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Thank you for entrusting me with your surgical care. The following pages will answer many of the questions that you may have regarding your surgery. Please read through these instructions carefully so that your road from surgery to recovery may be as smooth as possible.



  • Dr. Wang typically performs surgery on an Outpatient (Same-Day) basis. Depending on the type of operation you have and your medical history, some patients will stay overnight for observation or pain control.

  • Insurance Coverage: The Stanford insurance authorization department will call for pre-certification with insurance if required.  Please be advised that this process does take time. You should contact your insurance company directly with any questions regarding coverage and benefit information.


Depending upon the planned surgical procedure and your medical history, you may be required to undergo Pre-Admission Testing, medical clearance, and/or obtain clearance from a specialist. This is typically not required for healthy patients younger than 50 years old undergoing outpatient surgery. You may be required to get labs or imaging prior to your surgery – if that is the case, please have these done 1 week before your surgical date.

  • If your primary care provider is outside the Stanford network, please have the notes faxed to our office at the number above.

  • Cardiologist clearance: required if you have cardiac stents, a pacemaker, history of an arrhythmias, have had any kind of heart surgery, or have had a heart attack.

  • Hematology Recommendations: may be requested if you have a personal history of blood clot (DVT or PE) or a strong family history of blood clots.

  • Smoking: Smoking is not only harmful to your heart and lungs, but significantly increases the chance that you develop a complication after surgery. Now is the best time to quit. Talk with your primary care physician who may be able to help.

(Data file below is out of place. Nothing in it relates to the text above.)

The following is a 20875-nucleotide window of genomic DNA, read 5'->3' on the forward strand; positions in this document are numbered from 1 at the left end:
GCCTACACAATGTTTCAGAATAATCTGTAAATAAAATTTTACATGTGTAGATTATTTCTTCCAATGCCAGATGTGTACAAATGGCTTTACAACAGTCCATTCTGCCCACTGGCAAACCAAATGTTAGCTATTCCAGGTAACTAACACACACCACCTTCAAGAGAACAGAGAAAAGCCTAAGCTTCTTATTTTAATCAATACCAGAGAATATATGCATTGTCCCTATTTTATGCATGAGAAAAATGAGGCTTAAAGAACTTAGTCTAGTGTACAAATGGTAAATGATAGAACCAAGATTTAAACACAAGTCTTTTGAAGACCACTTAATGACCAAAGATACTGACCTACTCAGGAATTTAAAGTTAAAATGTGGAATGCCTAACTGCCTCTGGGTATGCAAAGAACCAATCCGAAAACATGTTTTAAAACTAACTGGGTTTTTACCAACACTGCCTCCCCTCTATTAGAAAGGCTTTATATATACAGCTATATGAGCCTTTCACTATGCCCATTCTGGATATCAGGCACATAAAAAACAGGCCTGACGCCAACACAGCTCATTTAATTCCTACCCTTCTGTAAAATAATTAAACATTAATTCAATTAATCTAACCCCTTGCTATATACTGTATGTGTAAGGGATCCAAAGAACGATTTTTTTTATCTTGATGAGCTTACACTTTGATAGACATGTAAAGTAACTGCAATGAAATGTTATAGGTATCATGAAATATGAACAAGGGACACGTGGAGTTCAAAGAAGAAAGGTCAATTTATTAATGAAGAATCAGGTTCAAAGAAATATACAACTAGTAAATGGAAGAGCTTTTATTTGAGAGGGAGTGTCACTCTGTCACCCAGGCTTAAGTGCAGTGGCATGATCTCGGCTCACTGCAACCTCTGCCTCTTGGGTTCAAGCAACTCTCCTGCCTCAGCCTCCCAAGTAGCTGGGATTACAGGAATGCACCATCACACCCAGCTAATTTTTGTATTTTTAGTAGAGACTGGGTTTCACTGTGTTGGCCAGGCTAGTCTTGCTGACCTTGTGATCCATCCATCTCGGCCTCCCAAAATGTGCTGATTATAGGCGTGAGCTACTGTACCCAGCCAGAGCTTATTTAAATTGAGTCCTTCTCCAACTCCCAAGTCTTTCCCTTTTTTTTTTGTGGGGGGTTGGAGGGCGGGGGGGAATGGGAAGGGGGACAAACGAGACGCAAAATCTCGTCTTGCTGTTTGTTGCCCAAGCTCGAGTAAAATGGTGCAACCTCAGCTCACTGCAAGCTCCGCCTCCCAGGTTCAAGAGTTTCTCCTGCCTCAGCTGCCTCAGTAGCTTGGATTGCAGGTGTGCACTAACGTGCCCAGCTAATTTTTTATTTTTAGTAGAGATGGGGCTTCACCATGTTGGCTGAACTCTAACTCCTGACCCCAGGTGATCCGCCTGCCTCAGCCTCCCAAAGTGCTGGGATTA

• Do NOT take anti-inflammatories (Aspirin, Naprosyn, Aleve, Advil, Motrin, Ibuprofen, etc.) within 10 days of surgery.  These medications increase the bleeding risk during/after surgery. Tylenol is OK.

  • Blood Thinners: If you take a blood thinner (Warfarin, Coumadin, Plavix, Clopidogrel, Aspirin, Heparin, Aggrenox, Lovenox, Enoxaparin, Xarelto, Rivaroxaban, etc.), you MUST have specific instructions from the prescribing physician regarding stopping and restarting of these medications.  In general, we recommended these medications be discontinued approximately 7-10 days prior to your planned procedure. Please follow your prescribing doctor’s recommendations.

  • Birth Control: may increase the risk of developing a blood clot following lower extremity surgery. For your safety, it is recommended that you stop birth control until you are full weight bearing and are walking normally without crutches.

  • If you are currently on a narcotic (Vicodin, Percocet, Oxycontin, etc), decrease its use now. Your body gets used to taking this medication and it may be difficult to control your pain after surgery.




  • Stop taking Aspirin, Anti-inflammatory medicines (NSAIDs, ibuprofen, Aleve, etc), fish oil, or Vitamin E supplements 1 week before surgery. If you are on a blood thinner (Warfarin, Lovenox, Pradaxa), please check with Dr. Wang and/or your primary care physician when to stop these medications.

  • Make arrangements for a friend or family member to take you home (not a Taxi or Uber!!)

  • Make arrangements to take time off work as necessary.